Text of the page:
the Minister of Labor, Olivier Dussopt, targeted by an accusation of “favoritism”
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The Minister of Labor, Olivier Dussopt, announced on Friday that the National Financial Prosecutor’s Office (PNF) had upheld the offense of “favoritism” in the case of two works of art offered in 2017 by a leader of a group French water treatment.
The Minister of Labor Olivier Dussopt announced on Friday February 3 to AFP that the National Financial Prosecutor’s Office (PNF) had upheld the offense of “favoritism” in the case of two works of art received as gifts in 2017.
In a briefing note sent to his lawyer, “the prosecution considers that there is only one grievance, in this case a formal offense of favoritism in a 2009 public contract”, Olivier Dussopt told AFP, adding that he ‘no corruption’ is alleged against him.
A preliminary investigation for illegal price of interest had been opened against Olivier Dussopt, concerning two lithographs by the painter Gérard Garouste which had been offered to him by a company in 2017, when he was deputy and mayor of Annonay. The investigation was to verify possible facts of “corruption” and “illegal taking of interest”.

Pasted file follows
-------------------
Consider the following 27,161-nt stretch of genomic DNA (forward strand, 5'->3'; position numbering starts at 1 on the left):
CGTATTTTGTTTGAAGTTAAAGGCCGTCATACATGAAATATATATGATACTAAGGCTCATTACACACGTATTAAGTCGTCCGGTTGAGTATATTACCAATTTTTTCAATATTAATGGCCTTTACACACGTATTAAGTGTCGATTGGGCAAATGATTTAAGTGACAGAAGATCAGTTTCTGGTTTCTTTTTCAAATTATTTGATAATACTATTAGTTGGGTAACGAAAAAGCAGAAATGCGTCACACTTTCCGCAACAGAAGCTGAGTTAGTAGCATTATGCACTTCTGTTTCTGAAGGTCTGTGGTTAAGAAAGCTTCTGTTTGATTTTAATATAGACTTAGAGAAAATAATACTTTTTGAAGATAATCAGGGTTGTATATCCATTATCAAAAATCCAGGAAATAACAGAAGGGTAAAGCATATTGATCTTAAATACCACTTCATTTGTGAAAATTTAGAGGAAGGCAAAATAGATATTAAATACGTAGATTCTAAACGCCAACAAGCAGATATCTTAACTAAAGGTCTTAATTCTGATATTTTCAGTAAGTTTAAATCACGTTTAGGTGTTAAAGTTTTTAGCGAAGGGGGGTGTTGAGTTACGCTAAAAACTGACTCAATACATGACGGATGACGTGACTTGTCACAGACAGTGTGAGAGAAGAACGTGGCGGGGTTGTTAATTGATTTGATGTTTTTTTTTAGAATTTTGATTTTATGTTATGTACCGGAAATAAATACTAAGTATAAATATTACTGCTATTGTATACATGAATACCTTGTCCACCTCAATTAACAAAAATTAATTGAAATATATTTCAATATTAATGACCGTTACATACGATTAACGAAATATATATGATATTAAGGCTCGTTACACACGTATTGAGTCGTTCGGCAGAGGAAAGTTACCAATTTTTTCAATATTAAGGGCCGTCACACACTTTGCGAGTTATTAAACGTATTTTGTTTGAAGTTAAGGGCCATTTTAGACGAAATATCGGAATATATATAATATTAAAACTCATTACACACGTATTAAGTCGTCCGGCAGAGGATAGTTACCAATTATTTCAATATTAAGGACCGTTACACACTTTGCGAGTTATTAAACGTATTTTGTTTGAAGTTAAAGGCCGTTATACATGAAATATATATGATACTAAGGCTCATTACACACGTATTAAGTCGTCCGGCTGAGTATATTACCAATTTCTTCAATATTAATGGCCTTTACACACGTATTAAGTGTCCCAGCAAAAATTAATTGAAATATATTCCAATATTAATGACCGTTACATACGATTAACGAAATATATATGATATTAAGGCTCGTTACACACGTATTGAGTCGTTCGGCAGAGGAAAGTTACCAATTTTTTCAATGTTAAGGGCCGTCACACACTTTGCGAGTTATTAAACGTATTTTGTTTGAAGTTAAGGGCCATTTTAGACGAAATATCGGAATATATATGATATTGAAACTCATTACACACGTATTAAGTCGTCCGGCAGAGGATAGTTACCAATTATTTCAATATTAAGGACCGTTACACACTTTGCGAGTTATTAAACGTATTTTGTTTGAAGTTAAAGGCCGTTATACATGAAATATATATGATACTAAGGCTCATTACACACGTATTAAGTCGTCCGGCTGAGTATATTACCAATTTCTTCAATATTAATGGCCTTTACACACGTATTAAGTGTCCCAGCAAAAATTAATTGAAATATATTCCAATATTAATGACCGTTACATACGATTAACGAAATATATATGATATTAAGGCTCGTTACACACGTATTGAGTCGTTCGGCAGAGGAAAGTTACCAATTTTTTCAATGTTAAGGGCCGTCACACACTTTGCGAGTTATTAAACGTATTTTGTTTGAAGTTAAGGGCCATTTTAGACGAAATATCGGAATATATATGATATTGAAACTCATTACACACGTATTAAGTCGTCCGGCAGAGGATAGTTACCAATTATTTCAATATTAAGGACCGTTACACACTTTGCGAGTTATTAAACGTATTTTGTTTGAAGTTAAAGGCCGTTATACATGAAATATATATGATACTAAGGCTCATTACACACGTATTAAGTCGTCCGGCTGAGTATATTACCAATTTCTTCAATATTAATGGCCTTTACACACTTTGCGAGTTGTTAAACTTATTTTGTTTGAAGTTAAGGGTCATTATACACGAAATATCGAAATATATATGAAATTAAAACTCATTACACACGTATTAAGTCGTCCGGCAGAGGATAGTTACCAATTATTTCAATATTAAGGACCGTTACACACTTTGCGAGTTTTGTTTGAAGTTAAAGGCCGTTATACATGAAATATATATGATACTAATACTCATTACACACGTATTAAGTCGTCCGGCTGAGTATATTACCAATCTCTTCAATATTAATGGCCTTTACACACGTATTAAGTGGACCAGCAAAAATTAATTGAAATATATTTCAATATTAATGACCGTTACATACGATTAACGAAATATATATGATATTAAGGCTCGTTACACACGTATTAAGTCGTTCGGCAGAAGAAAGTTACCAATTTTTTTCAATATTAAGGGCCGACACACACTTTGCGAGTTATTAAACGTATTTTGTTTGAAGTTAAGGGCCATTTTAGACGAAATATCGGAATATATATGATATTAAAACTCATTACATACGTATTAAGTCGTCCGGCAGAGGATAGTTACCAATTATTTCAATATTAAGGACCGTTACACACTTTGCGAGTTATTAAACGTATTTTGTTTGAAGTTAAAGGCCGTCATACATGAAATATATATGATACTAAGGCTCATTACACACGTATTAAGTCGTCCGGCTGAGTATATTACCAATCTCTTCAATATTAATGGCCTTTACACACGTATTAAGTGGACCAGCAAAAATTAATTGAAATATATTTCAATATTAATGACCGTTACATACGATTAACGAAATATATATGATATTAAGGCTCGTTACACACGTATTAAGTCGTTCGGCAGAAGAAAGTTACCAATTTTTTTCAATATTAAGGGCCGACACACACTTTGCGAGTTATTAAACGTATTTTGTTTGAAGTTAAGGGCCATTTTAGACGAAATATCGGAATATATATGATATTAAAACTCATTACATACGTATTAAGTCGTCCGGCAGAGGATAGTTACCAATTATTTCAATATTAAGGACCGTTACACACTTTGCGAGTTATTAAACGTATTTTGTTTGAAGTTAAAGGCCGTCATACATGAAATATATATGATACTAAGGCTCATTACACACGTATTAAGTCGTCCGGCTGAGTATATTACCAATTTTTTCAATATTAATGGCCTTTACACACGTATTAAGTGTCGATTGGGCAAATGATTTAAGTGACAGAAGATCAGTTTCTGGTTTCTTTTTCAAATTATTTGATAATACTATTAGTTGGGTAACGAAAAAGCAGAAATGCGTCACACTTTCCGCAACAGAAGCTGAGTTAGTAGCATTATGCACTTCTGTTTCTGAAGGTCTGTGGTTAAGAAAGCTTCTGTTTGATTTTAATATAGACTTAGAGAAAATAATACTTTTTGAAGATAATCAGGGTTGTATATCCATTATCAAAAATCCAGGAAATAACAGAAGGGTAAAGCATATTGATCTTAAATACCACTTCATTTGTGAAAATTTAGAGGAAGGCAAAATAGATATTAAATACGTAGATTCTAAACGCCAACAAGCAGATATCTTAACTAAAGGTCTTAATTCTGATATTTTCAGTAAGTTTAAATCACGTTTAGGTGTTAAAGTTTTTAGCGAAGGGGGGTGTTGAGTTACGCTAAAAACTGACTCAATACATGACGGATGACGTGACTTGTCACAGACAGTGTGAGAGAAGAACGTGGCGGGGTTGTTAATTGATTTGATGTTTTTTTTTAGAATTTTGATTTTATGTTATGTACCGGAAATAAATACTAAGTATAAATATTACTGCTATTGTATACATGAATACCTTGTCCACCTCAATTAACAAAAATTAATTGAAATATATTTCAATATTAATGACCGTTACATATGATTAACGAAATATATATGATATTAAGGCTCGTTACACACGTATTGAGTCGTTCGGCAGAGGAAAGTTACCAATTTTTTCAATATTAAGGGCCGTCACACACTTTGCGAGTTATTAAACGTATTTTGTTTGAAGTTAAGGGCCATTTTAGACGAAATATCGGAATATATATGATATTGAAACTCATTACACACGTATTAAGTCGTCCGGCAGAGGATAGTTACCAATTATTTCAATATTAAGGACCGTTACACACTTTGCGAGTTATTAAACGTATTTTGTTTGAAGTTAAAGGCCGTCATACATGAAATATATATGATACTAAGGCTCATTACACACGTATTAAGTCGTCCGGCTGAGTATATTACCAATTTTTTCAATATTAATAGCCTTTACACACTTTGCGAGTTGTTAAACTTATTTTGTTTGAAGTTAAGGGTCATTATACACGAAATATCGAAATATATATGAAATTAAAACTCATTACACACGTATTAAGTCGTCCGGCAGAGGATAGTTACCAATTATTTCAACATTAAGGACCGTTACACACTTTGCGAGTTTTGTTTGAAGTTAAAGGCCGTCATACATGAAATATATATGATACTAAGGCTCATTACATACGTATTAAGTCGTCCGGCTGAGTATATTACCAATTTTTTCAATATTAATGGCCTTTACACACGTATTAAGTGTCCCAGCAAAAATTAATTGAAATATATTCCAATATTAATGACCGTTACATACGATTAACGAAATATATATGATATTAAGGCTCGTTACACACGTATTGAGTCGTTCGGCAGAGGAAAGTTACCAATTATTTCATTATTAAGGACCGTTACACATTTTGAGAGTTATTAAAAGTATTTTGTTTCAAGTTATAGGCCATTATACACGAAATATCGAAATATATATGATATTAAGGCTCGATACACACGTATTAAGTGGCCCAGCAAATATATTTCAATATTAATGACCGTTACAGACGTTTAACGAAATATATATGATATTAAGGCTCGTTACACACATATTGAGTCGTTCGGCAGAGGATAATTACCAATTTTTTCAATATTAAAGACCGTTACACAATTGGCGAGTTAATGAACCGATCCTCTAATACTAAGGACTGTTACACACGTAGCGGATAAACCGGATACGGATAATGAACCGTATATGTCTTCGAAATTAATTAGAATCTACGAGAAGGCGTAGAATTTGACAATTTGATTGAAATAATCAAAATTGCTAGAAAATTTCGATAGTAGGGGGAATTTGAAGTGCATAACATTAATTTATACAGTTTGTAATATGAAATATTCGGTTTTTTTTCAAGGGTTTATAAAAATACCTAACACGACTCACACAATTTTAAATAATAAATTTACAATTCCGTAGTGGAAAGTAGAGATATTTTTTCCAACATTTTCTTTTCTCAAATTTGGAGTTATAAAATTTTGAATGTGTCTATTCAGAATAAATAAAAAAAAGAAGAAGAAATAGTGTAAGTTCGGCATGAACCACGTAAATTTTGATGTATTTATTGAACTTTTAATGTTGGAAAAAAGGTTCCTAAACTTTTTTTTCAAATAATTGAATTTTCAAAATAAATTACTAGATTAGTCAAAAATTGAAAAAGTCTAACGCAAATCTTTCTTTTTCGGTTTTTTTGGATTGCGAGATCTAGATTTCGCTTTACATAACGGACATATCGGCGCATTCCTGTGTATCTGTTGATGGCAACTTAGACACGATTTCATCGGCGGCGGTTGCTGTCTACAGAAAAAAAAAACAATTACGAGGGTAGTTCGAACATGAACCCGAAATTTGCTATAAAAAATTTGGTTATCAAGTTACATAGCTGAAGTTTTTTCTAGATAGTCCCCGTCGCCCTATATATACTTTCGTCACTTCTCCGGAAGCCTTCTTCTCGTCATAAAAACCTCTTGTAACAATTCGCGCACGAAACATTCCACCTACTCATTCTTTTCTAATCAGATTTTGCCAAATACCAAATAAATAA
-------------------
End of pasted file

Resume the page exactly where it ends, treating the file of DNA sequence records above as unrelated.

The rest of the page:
In his statement to AFP on Friday evening, the Minister of Labor – on the front line on the disputed pension reform – indicates that the PNF “did its job and carried out an investigation and multiple investigations which brought to light five bereavements possible”.
“My oral and written expressions have largely convinced the prosecution”, which “considered that four out of five of these sorrows have no consistency and classified them without further action”. “No corruption is therefore reproached to me”, adds the minister.
These two lithographs had been offered by a local manager of Saur, a French water treatment group, when a contract was about to be concluded between the town of Annonay (Ardèche) and this company. The contract, negotiated since 2016, was formally signed six months later, on June 1, 2017.
Olivier Dussopt then explained that he had not declared these lithographs to the ethics officer of the National Assembly – as is required for any gift of more than 150 euros – because he “did not know the value” of the two paintings. He then returned them.